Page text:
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A Day In The Life

My daughter, Kate, has lent me Keith Richards' autobiography, Life, on compact disc, narrated by Johnny Depp, and the daily drive to and from work has become quite interesting.

Who would have thought this founding member of The Rolling Stones, those original bad boys of rock and roll, had been a totally dedicated Boy Scout as a teen and, quite literally, a choir boy?

Richards, one of the best guitarists ever, still cherishes his time as leader of the Beaver Patrol, growing up in England. He was so good at the knots he'd learned as a Boy Scout that he could tie broken guitar strings together, when he was poor and first starting out, to save money.

I was also amazed to learn that a young Keith Richards had sung in a trio of boy sopranos to Queen Elizabeth in Westminster Abbey.

Jumpin' Jack Flash, indeed.

I'm at the point in Life where Keith has just met Mick Jagger and they are beginning to practice together, the Stones a blossoming twinkle in their eyes as they shared a deep passion for music.

This portion of Life has taken me back to my days at Hampden-Sydney College where, as a freshman, I found myself rooming on the ground floor-below ground, actually-of ancient Venable Dorm with some guys who loved rock and roll as much as I did.

Neil played drums. Laird was the guitarist (later in False Dmitri and now in a Charlotte area band). Clinton was on bass. And I sang, played some guitar, and harmonica. Later, we added Orran, a second guitarist who could solo dazzle with his wah-wah pedal.

We jammed constantly-lots of Stones songs-and then somehow got permission from the College to practice on weekends in Johns Auditorium, the stage providing far more room than trying to squeeze a full drum set, two amps and five guys cramped into a freshman dorm room.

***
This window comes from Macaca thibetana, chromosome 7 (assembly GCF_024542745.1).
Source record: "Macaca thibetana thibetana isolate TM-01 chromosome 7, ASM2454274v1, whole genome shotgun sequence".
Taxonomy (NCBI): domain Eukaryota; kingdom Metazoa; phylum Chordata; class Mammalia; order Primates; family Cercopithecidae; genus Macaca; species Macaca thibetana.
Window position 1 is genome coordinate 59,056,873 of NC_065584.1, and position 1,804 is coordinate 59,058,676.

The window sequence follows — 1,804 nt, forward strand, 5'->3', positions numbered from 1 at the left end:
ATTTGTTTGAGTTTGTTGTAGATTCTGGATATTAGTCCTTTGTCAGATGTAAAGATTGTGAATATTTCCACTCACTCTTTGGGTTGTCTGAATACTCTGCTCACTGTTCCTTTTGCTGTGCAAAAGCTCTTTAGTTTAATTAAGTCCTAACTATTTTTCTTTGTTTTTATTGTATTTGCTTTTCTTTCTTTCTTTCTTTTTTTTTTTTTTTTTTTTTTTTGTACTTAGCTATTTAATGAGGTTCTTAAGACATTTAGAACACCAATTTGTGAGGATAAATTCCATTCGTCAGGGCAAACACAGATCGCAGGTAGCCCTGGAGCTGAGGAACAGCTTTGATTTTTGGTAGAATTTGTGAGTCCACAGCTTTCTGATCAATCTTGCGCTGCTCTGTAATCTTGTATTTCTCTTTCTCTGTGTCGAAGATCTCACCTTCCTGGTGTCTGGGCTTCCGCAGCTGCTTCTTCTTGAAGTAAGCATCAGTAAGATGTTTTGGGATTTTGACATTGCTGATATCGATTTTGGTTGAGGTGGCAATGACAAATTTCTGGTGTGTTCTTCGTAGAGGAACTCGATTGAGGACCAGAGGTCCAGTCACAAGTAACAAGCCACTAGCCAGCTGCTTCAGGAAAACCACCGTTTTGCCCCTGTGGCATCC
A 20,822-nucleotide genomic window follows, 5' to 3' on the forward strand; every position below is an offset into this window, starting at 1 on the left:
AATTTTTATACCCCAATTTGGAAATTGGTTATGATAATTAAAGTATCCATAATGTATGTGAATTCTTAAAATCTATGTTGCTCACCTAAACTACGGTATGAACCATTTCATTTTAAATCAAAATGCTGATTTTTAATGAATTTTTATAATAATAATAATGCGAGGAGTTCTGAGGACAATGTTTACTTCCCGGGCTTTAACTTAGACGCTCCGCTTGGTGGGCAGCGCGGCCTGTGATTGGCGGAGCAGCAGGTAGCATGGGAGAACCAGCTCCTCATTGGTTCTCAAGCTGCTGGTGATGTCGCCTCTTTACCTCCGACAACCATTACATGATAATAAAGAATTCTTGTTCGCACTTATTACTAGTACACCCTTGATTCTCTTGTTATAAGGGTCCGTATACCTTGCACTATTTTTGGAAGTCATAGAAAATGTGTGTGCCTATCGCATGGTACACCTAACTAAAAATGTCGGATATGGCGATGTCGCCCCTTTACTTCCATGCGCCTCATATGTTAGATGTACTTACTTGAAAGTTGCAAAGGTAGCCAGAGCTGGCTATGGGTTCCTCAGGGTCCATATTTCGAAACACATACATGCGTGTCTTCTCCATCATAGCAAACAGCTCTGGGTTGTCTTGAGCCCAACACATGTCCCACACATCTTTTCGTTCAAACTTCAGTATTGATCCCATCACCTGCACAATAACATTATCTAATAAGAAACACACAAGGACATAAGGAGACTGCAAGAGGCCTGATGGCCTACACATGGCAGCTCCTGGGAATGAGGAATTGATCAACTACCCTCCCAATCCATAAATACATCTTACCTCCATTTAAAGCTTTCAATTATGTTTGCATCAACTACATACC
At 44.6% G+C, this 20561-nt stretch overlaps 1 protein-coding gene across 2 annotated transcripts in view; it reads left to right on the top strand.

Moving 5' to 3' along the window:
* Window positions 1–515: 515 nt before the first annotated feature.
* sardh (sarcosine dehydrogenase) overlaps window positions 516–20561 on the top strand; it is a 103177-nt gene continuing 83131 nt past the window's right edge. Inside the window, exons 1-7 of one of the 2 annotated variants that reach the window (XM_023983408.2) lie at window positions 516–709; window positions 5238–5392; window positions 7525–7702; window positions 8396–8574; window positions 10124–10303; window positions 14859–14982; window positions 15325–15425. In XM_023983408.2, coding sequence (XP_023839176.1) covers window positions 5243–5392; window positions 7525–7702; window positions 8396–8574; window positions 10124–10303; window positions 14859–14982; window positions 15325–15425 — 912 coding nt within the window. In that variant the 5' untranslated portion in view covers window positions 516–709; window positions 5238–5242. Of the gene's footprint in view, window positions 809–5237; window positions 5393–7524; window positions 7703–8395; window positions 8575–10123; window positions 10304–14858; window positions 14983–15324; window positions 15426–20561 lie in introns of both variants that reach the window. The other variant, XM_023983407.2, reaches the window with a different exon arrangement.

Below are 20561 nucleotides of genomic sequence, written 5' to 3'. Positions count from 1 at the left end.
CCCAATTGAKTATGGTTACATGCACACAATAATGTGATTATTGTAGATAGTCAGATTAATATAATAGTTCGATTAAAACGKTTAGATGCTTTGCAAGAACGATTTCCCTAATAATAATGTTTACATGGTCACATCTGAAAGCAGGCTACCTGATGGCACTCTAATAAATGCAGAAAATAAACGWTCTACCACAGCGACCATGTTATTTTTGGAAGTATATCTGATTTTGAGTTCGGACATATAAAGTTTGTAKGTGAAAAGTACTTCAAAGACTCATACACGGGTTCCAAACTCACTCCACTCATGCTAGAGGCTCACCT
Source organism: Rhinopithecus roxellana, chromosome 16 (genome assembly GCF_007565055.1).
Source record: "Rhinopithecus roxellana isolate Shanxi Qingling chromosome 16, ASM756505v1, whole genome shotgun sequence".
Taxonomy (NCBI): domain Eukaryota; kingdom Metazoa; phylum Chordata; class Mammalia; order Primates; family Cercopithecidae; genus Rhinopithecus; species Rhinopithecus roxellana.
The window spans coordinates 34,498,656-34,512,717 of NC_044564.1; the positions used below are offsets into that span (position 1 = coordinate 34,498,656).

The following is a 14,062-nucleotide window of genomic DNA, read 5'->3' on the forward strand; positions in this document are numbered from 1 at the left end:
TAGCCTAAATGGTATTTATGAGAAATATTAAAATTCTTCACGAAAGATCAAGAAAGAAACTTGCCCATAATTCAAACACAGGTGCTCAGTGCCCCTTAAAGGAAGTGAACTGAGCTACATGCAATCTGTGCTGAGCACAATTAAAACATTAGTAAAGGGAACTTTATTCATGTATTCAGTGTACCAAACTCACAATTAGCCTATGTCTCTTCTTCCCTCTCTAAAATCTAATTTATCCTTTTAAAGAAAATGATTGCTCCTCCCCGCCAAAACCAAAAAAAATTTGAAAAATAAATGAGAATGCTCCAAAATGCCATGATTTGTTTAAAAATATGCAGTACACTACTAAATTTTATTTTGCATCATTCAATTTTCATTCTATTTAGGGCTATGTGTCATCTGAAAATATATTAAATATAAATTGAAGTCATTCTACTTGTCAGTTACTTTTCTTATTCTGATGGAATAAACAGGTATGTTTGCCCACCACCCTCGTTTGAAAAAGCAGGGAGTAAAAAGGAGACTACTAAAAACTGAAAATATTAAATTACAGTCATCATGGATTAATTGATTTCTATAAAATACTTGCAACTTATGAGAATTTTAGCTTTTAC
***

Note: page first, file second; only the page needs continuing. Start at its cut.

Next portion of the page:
There was no PA system. My microphone was plugged into Laird's guitar amp.

It was all very primitive but very fun. We simply shared a love of music.

I can remember borrowing instruments, a couple of tape recorders and turning my dorm room into a kind of recording studio, recording some original songs from time to time, alone. Not with any pretensions, just wanting to experience the process and hear the ideas come together.

It worked like this: first I'd record myself performing the song on guitar, singing at the same time. Recording that as the basic canvas. So that would create a tape in one tape recorder of me singing and playing the basics of the song on rhythm guitar, electric or acoustic.

Next, I would play that tape next to the recording microphone on the second tape recorder, recording the first tape onto the tape in the second tape recorder, while simultaneously adding a guitar solo live.

So that produced one tape of me singing, playing rhythm guitar, and lead guitar. Then I would repeat the process, this time adding percussion and harmonies live, so in the end I had a recording that sounded like four guys playing together. The experience was deeply enjoyable and took me deeper inside music, putting pieces together, composing and creating a finished product. Feeling what it was like.

Again, there were no pretensions. Just a love of music. I did, on one occasion, force myself to perform a set of my original songs at a coffee house in Richmond down in The Fan the summer between my junior and senior years at college.

Nervous? I could hardly breathe. But I got through it and achieved the goal of performing original songs in front of an audience, just to see what it was like, to go beyond tuning in the radio or putting on a record, to drink deeper from the musical well.

A sip of solo live performance was enough for me.

Keith Richards followed his muse to the Rock And Roll Hall Of Fame. That was his destiny. But his younger pre-fame days spent falling in love with music weren't so different than my own, or yours.

We all have a lot more in common than we know.

Sometimes, in learning about someone else's life, we learn something new about our own.